This year I can’t resist joining the Hallmark marketing moment courtesy of fathers. Likely I’m motivated by grandfather-hood, and by observing how my daughter and son-in-law are managing the early parenthood years. (They’re doing great, btw.)
I well remember receiving my firstborn at the age of 29 immediately following his debut into the world. Holding him eye-level, staring, marveling, I said aloud, “So there you are! What a miracle! You are mine and I am yours. So be it. Whatever comes, we’re walking it together…”
And so we have for 36 years—and counting—and for my daughter as well, who arrived just 18 months later. What a gift this has been to me. Fatherhood has been a wonderful gift. I am a grateful man.
It has changed, of course. That is, the concept of fatherhood has evolved over the last century. My father’s method, though competent, was different than mine, and I imagine my son-in-law’s will be different still. But from the dawn of time, love has been the root of it, that is, fatherhood done well.
Describing this work of love, author Ben Fountain writes, “Much of life, fatherhood included, is the story of knowledge acquired too late: if only I’d known then what I know now, how much smarter, abler, stronger, I would have been. But nothing really prepares you for kids, for the swells of emotion that roll through your chest like the rumble of boulders tumbling downhill, nor for the all-enveloping labor of it, the sheer mulish endurance you need for the six or seven hundred discrete tasks that have to be done each and every day. Such a small person! Not much bigger than a loaf of bread at first, yet it takes so much to keep the whole enterprise going. Logistics, skills, material; the only way we really learn is by figuring it out as we go along, and even then it changes on us every day, so we’re always improvising, which is a fancy way of saying that we’re doing things we technically don’t know how to do.”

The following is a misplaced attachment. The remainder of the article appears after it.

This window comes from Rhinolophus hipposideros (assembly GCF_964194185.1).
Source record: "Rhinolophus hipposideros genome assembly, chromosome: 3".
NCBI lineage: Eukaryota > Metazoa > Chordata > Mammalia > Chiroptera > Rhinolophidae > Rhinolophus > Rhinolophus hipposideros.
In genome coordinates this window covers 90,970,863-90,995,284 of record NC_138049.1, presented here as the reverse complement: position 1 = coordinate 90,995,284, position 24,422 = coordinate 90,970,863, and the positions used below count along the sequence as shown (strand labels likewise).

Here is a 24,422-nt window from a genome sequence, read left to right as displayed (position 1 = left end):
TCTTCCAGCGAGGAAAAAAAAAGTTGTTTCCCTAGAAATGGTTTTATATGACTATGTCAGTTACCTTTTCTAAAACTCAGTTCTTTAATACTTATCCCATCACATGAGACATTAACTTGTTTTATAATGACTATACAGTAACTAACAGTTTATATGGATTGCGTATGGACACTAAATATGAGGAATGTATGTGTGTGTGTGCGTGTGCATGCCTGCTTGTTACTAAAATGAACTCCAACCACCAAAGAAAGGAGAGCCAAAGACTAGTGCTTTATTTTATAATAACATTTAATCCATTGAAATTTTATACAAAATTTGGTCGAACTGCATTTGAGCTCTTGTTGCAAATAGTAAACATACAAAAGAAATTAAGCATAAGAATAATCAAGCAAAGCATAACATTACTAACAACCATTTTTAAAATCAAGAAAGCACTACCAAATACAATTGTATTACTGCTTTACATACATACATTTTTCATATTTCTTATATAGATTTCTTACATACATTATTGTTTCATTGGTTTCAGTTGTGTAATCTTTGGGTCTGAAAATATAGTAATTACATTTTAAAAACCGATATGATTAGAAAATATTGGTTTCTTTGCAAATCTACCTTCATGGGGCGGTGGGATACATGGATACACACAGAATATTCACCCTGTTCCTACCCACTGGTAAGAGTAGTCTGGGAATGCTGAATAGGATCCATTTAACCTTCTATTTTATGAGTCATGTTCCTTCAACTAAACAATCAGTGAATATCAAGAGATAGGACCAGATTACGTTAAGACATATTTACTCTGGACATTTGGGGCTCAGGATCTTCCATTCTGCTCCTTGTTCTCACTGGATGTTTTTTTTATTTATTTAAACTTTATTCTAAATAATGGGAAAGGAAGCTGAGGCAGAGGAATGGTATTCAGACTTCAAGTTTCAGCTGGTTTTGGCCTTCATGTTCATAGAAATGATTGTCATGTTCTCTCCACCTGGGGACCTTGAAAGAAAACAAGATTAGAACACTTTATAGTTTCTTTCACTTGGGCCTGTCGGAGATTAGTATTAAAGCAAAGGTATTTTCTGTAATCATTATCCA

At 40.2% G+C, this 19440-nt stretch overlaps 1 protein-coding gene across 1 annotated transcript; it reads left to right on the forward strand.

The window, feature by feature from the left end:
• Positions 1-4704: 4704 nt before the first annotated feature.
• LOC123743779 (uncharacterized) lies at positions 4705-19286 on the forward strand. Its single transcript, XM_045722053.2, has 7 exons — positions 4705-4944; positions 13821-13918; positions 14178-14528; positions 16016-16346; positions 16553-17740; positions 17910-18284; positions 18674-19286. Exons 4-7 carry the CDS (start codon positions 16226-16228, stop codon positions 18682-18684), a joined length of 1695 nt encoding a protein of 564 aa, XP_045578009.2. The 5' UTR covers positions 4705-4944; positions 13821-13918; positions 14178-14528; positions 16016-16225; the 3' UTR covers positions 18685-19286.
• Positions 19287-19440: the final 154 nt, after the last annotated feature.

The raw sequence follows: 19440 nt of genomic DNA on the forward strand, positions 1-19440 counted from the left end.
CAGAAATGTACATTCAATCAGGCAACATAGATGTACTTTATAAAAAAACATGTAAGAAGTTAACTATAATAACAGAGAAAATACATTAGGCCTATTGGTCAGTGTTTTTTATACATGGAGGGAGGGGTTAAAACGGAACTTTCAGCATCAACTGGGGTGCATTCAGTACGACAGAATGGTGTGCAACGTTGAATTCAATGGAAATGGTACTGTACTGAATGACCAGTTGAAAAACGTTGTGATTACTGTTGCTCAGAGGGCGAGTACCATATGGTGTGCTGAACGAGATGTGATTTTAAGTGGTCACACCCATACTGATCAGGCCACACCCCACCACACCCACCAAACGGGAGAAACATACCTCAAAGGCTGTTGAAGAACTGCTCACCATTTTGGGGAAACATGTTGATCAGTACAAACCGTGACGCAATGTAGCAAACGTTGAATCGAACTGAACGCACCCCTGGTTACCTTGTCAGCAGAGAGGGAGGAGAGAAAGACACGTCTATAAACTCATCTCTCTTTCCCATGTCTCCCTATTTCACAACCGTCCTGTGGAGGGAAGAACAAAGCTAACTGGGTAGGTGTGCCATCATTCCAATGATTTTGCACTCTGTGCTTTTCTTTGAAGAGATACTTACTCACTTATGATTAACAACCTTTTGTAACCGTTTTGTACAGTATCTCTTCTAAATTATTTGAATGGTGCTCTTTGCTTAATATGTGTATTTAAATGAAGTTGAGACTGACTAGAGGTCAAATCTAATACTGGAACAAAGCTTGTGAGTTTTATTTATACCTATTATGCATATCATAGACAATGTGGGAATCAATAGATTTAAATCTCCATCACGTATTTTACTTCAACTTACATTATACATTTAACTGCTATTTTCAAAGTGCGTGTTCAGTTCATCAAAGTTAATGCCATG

How true that is! How ignorance masquerades in confident know-it-all-ism. It’s good news indeed that our children are more resilient than we might suppose, that a stupid parental mistake made within a larger container of love does not wreck the project or the child. An authentic “we’re in this together” sensibility covers many sins, for as our children experiment with growing up, so too, their fathers’ experiment if they’re brave enough to admit it; and generous goodwill flowing in all directions provides the relational shock absorption when enduring bumpy terrain. Fortunately, my kids are very generous in this regard, and like I said, I’m a grateful man.
And a word of gratitude to Heather Fetrow, the Director of our Parish and Children’s Choirs who will be transitioning to a new position close to her home in Washington D.C. We’ve been fortunate that for the last year Heather has been commuting to continue her good work with us. Come say goodbye to her this Sunday following the 11 o’clock service.
Oh and remember! Starting Sunday, June 25th, our summer schedule will kick in with services at 9:00 a.m. and 10:30 a.m.